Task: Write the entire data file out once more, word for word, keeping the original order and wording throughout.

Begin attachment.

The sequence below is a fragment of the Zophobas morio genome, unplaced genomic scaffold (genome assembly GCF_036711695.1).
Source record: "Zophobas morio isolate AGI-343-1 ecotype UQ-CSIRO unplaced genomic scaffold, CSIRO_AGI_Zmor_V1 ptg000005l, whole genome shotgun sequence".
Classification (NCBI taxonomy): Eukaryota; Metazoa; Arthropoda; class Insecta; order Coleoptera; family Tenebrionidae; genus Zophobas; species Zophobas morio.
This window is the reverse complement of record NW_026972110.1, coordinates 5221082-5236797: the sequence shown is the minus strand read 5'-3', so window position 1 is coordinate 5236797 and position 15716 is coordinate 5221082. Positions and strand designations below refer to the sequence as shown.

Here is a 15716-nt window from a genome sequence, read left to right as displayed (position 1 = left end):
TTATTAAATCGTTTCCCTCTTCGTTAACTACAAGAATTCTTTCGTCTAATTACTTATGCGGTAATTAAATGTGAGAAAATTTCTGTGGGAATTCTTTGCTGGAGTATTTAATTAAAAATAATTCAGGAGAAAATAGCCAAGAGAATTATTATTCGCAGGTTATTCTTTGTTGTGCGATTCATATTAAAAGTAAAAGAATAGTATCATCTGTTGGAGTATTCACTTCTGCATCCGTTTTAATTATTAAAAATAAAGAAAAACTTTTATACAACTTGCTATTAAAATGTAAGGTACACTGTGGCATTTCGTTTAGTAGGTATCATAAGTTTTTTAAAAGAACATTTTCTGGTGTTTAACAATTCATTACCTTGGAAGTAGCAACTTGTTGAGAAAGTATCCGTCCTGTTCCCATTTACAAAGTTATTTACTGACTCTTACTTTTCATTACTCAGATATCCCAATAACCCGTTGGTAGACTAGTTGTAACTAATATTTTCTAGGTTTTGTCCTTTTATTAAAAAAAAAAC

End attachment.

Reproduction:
The sequence below is a fragment of the Zophobas morio genome, unplaced genomic scaffold (genome assembly GCF_036711695.1).
Source record: "Zophobas morio isolate AGI-343-1 ecotype UQ-CSIRO unplaced genomic scaffold, CSIRO_AGI_Zmor_V1 ptg000005l, whole genome shotgun sequence".
Classification (NCBI taxonomy): Eukaryota; Metazoa; Arthropoda; class Insecta; order Coleoptera; family Tenebrionidae; genus Zophobas; species Zophobas morio.
This window is the reverse complement of record NW_026972110.1, coordinates 5221082-5236797: the sequence shown is the minus strand read 5'-3', so window position 1 is coordinate 5236797 and position 15716 is coordinate 5221082. Positions and strand designations below refer to the sequence as shown.

Here is a 15716-nt window from a genome sequence, read left to right as displayed (position 1 = left end):
TTATTAAATCGTTTCCCTCTTCGTTAACTACAAGAATTCTTTCGTCTAATTACTTATGCGGTAATTAAATGTGAGAAAATTTCTGTGGGAATTCTTTGCTGGAGTATTTAATTAAAAATAATTCAGGAGAAAATAGCCAAGAGAATTATTATTCGCAGGTTATTCTTTGTTGTGCGATTCATATTAAAAGTAAAAGAATAGTATCATCTGTTGGAGTATTCACTTCTGCATCCGTTTTAATTATTAAAAATAAAGAAAAACTTTTATACAACTTGCTATTAAAATGTAAGGTACACTGTGGCATTTCGTTTAGTAGGTATCATAAGTTTTTTAAAAGAACATTTTCTGGTGTTTAACAATTCATTACCTTGGAAGTAGCAACTTGTTGAGAAAGTATCCGTCCTGTTCCCATTTACAAAGTTATTTACTGACTCTTACTTTTCATTACTCAGATATCCCAATAACCCGTTGGTAGACTAGTTGTAACTAATATTTTCTAGGTTTTGTCCTTTTATTAAAAAAAAAAC